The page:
Credit Card Regulation and Unintended Consequences: Bringing Back old Memories

Yesterday's one-sided Senate vote to increase regulation of credit cards brought back some old mixed memories. My first testimony to a legislative body was to a Committee of the Maryland Legislature in the early 1980s warning them of the likely unintended consequences if they put a limit on credit card interest as they were proposing to do.

Of course, they imposed limits anyway, and the Maryland banks moved their credit card operations to Delaware. Many jobs were lost in Maryland and gained in Delaware. That was an unintended consequence, but probably not an unexpected consequence since the Maryland bankers had made their intentions pretty clear. The lawmakers called the bankers' bluff and found they weren't bluffing.

Recalling those events bring mixed feelings, although not evenly mixed. On the selfish positive side, I survived the ordeal of my first testimony, and my warnings were borne out. What happened was exactly what I said would happen. On the negative side was the loss of jobs in Maryland, and the increase in costs to the bankers, although not as great an increase as the alternative of a below-market ceiling on rates.

At about that time nationally, we had a brief but nasty little experiment with government tinkering with credit card spending, which made the recession worse. I don't know how much worse, but unemployment peaked in that recession at 10.8 percent, a peak that may be exceeded in the current recession within a few months.

The current credit card legislation is not a simple cap on interest rates charged, so the unintended consequences are not as easy to predict. The timing and notification of rate increases are controlled, as are many other terms of the lender-borrower relationship.

I will probably be one victim of the legislation. I try to use my credit card for a lot of purchases I might otherwise pay cash for to earn frequent flyer miles. On the other hand, for years I've paid the full balance each month to avoid interest charges. Higher bank costs in one part of their business will likely be recovered in another part of their business. "Good behavior" is once again likely to be punished for the "bad behavior" of others, unless Congress would be willing to share some of their economizing secrets with the banks, as they have been willing to do in the automobile industry.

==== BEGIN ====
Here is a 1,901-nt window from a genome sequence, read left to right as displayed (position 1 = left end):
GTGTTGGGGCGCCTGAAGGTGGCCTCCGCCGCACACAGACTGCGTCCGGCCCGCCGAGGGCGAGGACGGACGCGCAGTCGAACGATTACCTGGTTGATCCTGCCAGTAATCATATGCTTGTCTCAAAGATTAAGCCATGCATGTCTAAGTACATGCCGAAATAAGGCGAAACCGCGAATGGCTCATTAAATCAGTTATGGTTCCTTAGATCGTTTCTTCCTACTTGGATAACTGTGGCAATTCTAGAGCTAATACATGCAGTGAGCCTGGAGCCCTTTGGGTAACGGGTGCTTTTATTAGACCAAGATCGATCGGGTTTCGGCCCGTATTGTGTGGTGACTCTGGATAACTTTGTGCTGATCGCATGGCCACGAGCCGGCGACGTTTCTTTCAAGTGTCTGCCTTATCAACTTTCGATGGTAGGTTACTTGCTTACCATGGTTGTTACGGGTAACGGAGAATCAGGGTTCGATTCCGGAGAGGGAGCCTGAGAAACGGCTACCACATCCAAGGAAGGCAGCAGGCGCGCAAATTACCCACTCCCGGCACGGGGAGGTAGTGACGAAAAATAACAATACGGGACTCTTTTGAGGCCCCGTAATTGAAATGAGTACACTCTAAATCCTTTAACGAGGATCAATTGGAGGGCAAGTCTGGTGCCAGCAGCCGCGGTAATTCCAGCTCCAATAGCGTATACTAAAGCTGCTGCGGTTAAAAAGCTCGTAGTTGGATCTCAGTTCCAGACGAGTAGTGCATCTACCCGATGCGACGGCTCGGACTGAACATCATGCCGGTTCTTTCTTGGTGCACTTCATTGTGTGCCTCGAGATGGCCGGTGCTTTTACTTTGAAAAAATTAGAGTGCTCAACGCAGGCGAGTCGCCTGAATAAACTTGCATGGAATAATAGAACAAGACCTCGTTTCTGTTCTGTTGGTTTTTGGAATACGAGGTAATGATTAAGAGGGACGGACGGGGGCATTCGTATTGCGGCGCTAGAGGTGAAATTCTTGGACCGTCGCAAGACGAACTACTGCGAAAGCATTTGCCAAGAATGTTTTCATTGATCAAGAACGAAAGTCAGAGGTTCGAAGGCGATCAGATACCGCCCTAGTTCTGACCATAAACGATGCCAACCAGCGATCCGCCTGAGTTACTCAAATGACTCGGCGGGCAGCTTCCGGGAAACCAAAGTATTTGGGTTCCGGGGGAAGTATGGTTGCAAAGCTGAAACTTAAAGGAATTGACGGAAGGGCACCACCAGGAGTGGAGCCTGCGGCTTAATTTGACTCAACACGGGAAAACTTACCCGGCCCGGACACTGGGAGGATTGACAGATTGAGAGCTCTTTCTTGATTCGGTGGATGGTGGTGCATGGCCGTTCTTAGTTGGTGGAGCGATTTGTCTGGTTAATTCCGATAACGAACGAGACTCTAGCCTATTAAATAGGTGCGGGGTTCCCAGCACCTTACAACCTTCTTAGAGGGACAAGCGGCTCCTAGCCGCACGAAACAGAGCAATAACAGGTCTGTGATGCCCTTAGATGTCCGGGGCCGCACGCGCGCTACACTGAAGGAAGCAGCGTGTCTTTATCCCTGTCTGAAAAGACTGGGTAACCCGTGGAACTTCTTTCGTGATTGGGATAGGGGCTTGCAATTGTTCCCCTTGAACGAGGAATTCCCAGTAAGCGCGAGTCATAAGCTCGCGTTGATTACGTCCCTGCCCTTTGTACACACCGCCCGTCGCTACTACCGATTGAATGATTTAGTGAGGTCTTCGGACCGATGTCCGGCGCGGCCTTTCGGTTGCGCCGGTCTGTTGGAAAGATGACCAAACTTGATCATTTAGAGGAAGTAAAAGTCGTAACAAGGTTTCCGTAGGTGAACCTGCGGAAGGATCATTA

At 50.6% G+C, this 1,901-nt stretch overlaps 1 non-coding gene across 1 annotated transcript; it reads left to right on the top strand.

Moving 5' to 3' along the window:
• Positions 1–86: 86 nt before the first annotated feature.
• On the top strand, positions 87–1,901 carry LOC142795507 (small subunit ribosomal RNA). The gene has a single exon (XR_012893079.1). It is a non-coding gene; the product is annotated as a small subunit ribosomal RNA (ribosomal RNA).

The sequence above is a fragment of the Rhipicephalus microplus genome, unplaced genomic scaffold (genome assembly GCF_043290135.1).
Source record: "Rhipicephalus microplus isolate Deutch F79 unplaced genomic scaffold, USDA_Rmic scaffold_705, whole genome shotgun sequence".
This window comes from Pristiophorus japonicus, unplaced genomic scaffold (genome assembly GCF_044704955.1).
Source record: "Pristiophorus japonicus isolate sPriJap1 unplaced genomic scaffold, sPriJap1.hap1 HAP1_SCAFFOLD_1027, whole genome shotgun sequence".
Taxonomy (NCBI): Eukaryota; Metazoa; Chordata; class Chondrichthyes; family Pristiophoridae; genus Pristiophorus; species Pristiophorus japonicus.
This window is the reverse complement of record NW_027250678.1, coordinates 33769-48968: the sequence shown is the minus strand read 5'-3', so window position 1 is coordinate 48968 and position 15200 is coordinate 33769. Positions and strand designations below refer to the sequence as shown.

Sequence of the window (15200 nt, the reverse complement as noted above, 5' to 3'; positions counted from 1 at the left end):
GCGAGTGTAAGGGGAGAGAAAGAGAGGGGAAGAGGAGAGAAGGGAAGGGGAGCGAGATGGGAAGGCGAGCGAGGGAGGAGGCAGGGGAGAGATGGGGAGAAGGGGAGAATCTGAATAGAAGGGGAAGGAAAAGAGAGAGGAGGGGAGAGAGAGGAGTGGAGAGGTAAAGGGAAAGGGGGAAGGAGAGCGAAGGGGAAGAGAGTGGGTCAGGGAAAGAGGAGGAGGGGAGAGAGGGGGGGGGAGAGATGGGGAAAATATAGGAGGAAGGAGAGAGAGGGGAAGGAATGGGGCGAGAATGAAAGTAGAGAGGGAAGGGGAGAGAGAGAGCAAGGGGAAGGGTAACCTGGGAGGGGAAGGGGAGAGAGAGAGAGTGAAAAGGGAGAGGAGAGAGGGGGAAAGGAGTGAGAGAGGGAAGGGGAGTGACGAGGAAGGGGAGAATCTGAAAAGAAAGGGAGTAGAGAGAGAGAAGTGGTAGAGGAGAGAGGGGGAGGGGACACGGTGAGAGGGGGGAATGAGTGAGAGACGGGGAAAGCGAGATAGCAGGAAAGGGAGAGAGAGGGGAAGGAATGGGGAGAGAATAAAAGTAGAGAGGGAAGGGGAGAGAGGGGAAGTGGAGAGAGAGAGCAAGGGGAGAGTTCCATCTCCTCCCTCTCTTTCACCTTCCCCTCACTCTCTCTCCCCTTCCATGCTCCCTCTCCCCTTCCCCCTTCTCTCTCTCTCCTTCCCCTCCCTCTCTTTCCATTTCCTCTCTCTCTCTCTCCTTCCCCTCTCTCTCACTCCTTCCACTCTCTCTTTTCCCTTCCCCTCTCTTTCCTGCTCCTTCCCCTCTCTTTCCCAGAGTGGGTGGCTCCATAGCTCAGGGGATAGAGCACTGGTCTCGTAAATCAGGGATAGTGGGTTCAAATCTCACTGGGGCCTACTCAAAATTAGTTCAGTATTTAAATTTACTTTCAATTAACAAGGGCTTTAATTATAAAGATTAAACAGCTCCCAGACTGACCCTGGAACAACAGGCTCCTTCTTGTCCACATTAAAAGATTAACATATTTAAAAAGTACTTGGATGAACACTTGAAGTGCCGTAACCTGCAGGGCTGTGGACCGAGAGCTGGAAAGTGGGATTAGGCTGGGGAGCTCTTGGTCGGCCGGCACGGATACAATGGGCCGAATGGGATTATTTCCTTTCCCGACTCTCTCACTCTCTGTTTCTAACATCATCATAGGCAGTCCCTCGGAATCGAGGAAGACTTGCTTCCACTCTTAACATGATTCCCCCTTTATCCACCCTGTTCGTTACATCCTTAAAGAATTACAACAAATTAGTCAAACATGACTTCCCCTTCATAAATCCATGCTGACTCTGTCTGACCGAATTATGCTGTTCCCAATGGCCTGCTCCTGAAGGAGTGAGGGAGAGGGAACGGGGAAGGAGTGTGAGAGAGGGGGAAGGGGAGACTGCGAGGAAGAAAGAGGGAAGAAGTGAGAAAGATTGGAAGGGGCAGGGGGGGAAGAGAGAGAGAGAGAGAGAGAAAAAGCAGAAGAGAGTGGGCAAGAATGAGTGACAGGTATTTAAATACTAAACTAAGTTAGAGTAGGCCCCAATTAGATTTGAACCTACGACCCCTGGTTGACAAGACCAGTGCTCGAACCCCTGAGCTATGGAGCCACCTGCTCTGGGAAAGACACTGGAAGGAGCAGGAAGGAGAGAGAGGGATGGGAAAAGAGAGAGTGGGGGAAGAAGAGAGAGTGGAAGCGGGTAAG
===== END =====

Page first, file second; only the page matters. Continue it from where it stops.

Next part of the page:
Let me close by noting that many of the credit card issuers brought this on themselves by some of their egregious actions and lack of proper communication with their customers. The economics of the situation and my gut are pulling in opposite directions. Dare I call that "gut wrenching"?

Comments (4)

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  1. Mkcoy_Snr says:

    I can agree with that! As to whether or not you will be a victim because of the legislation I don’t know. One thing is for sure. We can’t keep having the repeat itself. It’s time to turn the tables on card companies and stop them making money on our own money. Let’s hope only a good thing can come from Obama signing it in a couple of days.

  2. [...] it to pull back on the flow of credit to consumers. But former Dallas Fed president Bob McTeer says no one should feel sorry for the [...]

  3. Credit Card says:

    I can agree with that!
    It’s time to turn the tables on card companies and stop them making money on our own money.
    the Credit Cardholders’ Bill of Rights was enacted and a lot of unfair credit card practices will be eliminated with these credit card regulation changes.
    you could be charged the default rate because you defaulted on some other credit balance. This practice has been eliminated.
    Credit Card

  4. Decking Kits says:

    we may always need to do some credit specially if we weant to invest on something .“